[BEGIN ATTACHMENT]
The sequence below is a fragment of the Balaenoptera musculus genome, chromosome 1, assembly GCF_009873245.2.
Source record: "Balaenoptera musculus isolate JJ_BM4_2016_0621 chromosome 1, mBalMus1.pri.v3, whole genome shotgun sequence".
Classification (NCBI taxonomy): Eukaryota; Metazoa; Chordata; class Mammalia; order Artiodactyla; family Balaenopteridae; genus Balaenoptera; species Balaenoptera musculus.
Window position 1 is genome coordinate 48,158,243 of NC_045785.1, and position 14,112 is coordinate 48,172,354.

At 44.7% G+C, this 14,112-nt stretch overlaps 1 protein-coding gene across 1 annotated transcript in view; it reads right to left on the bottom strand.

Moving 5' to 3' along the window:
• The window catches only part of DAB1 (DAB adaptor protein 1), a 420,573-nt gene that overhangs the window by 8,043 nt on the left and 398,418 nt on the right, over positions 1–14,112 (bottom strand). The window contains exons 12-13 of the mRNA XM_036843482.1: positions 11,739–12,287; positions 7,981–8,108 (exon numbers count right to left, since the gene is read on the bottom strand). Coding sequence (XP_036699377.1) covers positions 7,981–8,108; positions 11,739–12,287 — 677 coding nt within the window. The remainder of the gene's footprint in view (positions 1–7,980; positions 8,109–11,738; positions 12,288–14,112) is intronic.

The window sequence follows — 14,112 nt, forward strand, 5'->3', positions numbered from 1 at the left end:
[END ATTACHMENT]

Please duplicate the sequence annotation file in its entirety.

The sequence below is a fragment of the Balaenoptera musculus genome, chromosome 1, assembly GCF_009873245.2.
Source record: "Balaenoptera musculus isolate JJ_BM4_2016_0621 chromosome 1, mBalMus1.pri.v3, whole genome shotgun sequence".
Classification (NCBI taxonomy): Eukaryota; Metazoa; Chordata; class Mammalia; order Artiodactyla; family Balaenopteridae; genus Balaenoptera; species Balaenoptera musculus.
Window position 1 is genome coordinate 48,158,243 of NC_045785.1, and position 14,112 is coordinate 48,172,354.

At 44.7% G+C, this 14,112-nt stretch overlaps 1 protein-coding gene across 1 annotated transcript in view; it reads right to left on the bottom strand.

Moving 5' to 3' along the window:
• The window catches only part of DAB1 (DAB adaptor protein 1), a 420,573-nt gene that overhangs the window by 8,043 nt on the left and 398,418 nt on the right, over positions 1–14,112 (bottom strand). The window contains exons 12-13 of the mRNA XM_036843482.1: positions 11,739–12,287; positions 7,981–8,108 (exon numbers count right to left, since the gene is read on the bottom strand). Coding sequence (XP_036699377.1) covers positions 7,981–8,108; positions 11,739–12,287 — 677 coding nt within the window. The remainder of the gene's footprint in view (positions 1–7,980; positions 8,109–11,738; positions 12,288–14,112) is intronic.

The window sequence follows — 14,112 nt, forward strand, 5'->3', positions numbered from 1 at the left end: